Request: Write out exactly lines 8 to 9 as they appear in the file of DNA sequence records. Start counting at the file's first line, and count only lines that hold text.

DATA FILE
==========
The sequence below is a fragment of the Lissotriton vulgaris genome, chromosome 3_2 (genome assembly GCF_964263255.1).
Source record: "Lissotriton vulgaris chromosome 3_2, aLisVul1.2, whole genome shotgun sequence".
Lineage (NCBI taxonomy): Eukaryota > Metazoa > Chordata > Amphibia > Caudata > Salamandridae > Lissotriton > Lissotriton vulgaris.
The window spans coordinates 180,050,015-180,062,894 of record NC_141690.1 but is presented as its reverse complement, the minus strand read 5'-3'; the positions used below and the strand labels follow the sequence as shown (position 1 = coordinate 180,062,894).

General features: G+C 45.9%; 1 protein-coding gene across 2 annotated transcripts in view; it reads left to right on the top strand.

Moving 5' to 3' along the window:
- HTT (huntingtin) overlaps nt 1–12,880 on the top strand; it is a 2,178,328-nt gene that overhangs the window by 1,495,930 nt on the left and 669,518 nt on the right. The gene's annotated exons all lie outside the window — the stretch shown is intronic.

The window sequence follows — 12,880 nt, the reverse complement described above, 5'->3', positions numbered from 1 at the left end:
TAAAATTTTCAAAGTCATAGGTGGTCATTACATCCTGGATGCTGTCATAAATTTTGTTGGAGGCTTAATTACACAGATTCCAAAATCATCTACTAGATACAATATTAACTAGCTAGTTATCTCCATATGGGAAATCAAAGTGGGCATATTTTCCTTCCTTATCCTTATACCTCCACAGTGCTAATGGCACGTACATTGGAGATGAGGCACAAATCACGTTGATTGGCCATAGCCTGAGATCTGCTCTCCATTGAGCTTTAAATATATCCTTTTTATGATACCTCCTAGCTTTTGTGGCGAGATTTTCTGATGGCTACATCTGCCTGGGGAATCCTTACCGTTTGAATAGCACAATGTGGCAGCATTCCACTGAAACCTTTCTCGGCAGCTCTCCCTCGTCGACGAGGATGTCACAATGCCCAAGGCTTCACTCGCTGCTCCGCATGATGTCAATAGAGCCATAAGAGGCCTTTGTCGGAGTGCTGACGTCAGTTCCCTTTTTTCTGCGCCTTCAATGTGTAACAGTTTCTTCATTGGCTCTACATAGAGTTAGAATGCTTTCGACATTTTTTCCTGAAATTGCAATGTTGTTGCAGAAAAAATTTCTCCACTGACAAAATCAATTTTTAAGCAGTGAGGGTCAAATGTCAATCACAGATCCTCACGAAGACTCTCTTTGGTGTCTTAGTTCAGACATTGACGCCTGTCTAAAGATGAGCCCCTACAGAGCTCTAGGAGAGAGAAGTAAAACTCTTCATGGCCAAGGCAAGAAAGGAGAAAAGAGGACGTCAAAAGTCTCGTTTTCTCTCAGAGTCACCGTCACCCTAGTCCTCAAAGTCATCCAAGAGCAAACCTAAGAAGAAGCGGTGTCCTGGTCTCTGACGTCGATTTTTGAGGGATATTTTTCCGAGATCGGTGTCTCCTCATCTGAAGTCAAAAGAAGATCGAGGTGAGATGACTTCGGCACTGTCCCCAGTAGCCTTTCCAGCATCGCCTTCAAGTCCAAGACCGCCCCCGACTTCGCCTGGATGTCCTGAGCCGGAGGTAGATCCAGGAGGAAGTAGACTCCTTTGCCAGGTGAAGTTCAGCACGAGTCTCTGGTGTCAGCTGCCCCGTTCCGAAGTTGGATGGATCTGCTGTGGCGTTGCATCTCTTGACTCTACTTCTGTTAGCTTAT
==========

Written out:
The window sequence follows — 12,880 nt, the reverse complement described above, 5'->3', positions numbered from 1 at the left end:
TAAAATTTTCAAAGTCATAGGTGGTCATTACATCCTGGATGCTGTCATAAATTTTGTTGGAGGCTTAATTACACAGATTCCAAAATCATCTACTAGATACAATATTAACTAGCTAGTTATCTCCATATGGGAAATCAAAGTGGGCATATTTTCCTTCCTTATCCTTATACCTCCACAGTGCTAATGGCACGTACATTGGAGATGAGGCACAAATCACGTTGATTGGCCATAGCCTGAGATCTGCTCTCCATTGAGCTTTAAATATATCCTTTTTATGATACCTCCTAGCTTTTGTGGCGAGATTTTCTGATGGCTACATCTGCCTGGGGAATCCTTACCGTTTGAATAGCACAATGTGGCAGCATTCCACTGAAACCTTTCTCGGCAGCTCTCCCTCGTCGACGAGGATGTCACAATGCCCAAGGCTTCACTCGCTGCTCCGCATGATGTCAATAGAGCCATAAGAGGCCTTTGTCGGAGTGCTGACGTCAGTTCCCTTTTTTCTGCGCCTTCAATGTGTAACAGTTTCTTCATTGGCTCTACATAGAGTTAGAATGCTTTCGACATTTTTTCCTGAAATTGCAATGTTGTTGCAGAAAAAATTTCTCCACTGACAAAATCAATTTTTAAGCAGTGAGGGTCAAATGTCAATCACAGATCCTCACGAAGACTCTCTTTGGTGTCTTAGTTCAGACATTGACGCCTGTCTAAAGATGAGCCCCTACAGAGCTCTAGGAGAGAGAAGTAAAACTCTTCATGGCCAAGGCAAGAAAGGAGAAAAGAGGACGTCAAAAGTCTCGTTTTCTCTCAGAGTCACCGTCACCCTAGTCCTCAAAGTCATCCAAGAGCAAACCTAAGAAGAAGCGGTGTCCTGGTCTCTGACGTCGATTTTTGAGGGATATTTTTCCGAGATCGGTGTCTCCTCATCTGAAGTCAAAAGAAGATCGAGGTGAGATGACTTCGGCACTGTCCCCAGTAGCCTTTCCAGCATCGCCTTCAAGTCCAAGACCGCCCCCGACTTCGCCTGGATGTCCTGAGCCGGAGGTAGATCCAGGAGGAAGTAGACTCCTTTGCCAGGTGAAGTTCAGCACGAGTCTCTGGTGTCAGCTGCCCCGTTCCGAAGTTGGATGGATCTGCTGTGGCGTTGCATCTCTTGACTCTACTTCTGTTAGCTTAT